• 4-minute read
  • 12th October 2016

Punctuation Tips: How and When to Use Commas

Commas are such an everyday part of punctuation that, most of the time, we use them without thinking. We did exactly that when writing the previous sentence, for instance.

An Array of Commas
These little fellas.

However, there are formal rules for how commas should be used. In academic writing, these can help you know when a comma is required, so try to keep them in mind while working.

The Rules for Commas

We can’t list every rule for comma use here, unfortunately, since there are too many to fit in just one blog post. Nevertheless, some of the most important are as follows.

1. Separating Independent Clauses Joined by a Conjunction

Independent clauses are statements that could work as a standalone sentence. If joining two of these with a coordinating conjunction (i.e. and, but, for, or, nor, so or yet), the conjunction should be preceded by a comma:

I use commas, but I avoid semicolons.

2. After Introductory Words, Clauses and Phrases

Use a comma when the main clause in a sentence is preceded by additional information:

Over the last century, comma butterfly numbers have decreased.

Named after the little white mark on its underwing, in case you were wondering.
Named after the little white mark on its underwing, in case you were wondering.

3. Parenthetical Commas

Commas can also be used to set off a clause that adds information, but which isn’t essential to a sentence:

Commas, although common in written English, are frequently misused.

4. Separating Items in a List

In a list of three or more things, items should be separated with commas. This isn’t always necessary before the final item, but adding an ‘Oxford comma’ can aid clarity:

Popular pets include dogs, cats, and hamsters.

5. Separating Coordinate Adjectives

Adjectives are coordinate when their order could be changed without altering the meaning of the sentence (e.g. ‘a charming, intelligent man’).

No comma is required when the adjectives preceding a noun aren’t coordinate, which means their order can’t be changed without it sounding strange (e.g. ‘a big bad wolf’).

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Try placing ‘and’ between adjectives to see if they are coordinate (e.g. ‘a charming and intelligent man’ is OK, but ‘a big and bad wolf’ would sound unusual).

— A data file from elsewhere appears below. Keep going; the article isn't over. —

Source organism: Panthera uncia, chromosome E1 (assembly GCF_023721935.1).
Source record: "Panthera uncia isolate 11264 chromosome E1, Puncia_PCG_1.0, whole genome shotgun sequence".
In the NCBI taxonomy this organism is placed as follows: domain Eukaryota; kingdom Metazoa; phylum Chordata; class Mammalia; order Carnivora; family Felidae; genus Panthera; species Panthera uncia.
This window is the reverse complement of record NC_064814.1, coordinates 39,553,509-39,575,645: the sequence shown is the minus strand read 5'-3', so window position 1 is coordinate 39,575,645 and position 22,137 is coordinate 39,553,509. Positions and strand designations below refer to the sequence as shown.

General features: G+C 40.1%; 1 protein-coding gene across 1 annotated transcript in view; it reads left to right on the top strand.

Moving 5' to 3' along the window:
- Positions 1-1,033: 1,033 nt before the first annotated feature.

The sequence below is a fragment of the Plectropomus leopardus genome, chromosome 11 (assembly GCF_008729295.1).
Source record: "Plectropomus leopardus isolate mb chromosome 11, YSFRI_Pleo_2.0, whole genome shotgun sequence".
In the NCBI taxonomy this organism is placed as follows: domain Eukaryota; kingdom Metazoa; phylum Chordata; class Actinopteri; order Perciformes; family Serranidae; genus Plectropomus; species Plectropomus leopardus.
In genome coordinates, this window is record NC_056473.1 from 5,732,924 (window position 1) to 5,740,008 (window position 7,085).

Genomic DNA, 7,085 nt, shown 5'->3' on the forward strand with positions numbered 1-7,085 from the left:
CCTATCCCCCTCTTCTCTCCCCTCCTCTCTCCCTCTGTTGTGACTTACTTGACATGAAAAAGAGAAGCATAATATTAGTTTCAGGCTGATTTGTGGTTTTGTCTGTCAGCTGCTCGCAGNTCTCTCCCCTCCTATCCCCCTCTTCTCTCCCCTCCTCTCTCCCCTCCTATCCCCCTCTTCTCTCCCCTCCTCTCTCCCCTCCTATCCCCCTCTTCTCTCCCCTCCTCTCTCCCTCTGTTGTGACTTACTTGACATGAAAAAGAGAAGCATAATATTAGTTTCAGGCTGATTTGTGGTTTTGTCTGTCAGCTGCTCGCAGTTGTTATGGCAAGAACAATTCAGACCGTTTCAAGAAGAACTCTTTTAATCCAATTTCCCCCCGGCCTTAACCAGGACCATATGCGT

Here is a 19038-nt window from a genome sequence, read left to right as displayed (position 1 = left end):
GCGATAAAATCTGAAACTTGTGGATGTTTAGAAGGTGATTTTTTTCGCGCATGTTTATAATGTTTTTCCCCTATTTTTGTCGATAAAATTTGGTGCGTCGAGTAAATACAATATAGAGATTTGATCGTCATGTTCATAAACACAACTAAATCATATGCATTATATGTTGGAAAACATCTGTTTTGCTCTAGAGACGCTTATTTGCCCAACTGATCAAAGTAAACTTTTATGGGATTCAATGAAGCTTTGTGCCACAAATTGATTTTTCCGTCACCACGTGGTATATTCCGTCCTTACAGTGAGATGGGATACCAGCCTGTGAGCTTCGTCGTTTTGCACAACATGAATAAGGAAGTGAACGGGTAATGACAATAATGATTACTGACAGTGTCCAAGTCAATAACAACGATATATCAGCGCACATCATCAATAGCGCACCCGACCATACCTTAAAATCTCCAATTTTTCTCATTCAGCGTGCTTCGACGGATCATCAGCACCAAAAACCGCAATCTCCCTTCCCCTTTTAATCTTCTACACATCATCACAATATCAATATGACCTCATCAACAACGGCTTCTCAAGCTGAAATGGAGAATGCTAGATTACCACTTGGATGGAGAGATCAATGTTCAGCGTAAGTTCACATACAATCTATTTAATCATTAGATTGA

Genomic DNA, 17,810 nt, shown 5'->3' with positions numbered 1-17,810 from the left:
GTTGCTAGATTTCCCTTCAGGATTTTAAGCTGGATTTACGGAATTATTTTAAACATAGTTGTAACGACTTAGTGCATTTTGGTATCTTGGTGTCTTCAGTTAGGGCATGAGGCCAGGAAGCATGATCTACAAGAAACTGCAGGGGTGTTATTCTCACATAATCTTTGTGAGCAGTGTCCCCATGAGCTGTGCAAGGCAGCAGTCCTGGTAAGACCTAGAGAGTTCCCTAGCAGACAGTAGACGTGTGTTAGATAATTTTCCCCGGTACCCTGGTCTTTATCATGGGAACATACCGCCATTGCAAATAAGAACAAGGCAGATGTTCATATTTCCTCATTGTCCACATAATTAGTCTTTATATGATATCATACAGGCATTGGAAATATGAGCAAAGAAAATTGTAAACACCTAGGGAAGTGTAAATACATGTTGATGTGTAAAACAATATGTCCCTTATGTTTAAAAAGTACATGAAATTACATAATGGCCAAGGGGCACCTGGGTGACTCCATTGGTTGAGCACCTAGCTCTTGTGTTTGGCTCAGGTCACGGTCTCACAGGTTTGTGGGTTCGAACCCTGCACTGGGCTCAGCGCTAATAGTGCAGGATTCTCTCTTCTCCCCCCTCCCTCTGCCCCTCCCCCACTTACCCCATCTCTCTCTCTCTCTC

Who's afraid of the 'bad big wolf'? Nobody. Not with such a silly sounding name.
‘Oh my, Grandma! How big and bad you look today!’

6. Introducing Quoted Material

If quoted text follows from the rest of a sentence, use a comma to introduce it:

Jones writes, ‘Commas are troublesome punctuation marks.’

This is not necessary if the quote is preceded by ‘that’:

Jones writes that ‘[c]ommas are troublesome punctuation marks’.

7. Setting Apart a Contrast

When introducing a contrast at the end of a sentence, a comma precedes the new clause:

This sentence uses a comma, not a semicolon.

8. Direct Address Commas

When a sentence is addressed to someone, you can say who either before or after a comma:

Before: Billy, let’s go eat!

After: Let’s go eat, Billy!

This comma can be very important. For example, while ‘Let’s go eat, Billy!’ is an invitation for Billy to join you for dinner, ‘Let’s go eat Billy!’ would be an invitation to eat Billy.

When a misplaced comma leads to cannibalism, you're having a very bad day.
When a misplaced comma leads to cannibalism, you’re having a very bad day.

Breaking the Rules

As with many ‘rules’ in English, these notes on comma use are actually just guidelines.

This is important, because adding too many commas to a sentence can make it tricky to read. Consequently, you should always consider the context when deciding whether or not to use a comma, since clarity is usually more important than sticking to the rules.

Comments (2)
Yi Hong
8th July 2020 at 04:09
For APA style, you will need to insert a comma right after e.g. and i.e. The editor changed all e.g., and i.e., to e.g. and i.e. and asked me to refer to this webpage, but it is not correct here.
    8th July 2020 at 10:33
    This post is about the general conventions for comma use in Australian English, not the APA style guide. APA is a US English style guide, so it follows the US convention of adding a comma after 'e.g.' and 'i.e.' If you're strictly following APA style, including US English spelling and punctuation, then you will want the commas. Otherwise, it's a matter of preference, but Australian English tends to leave them out. Hope that helps clarify things!

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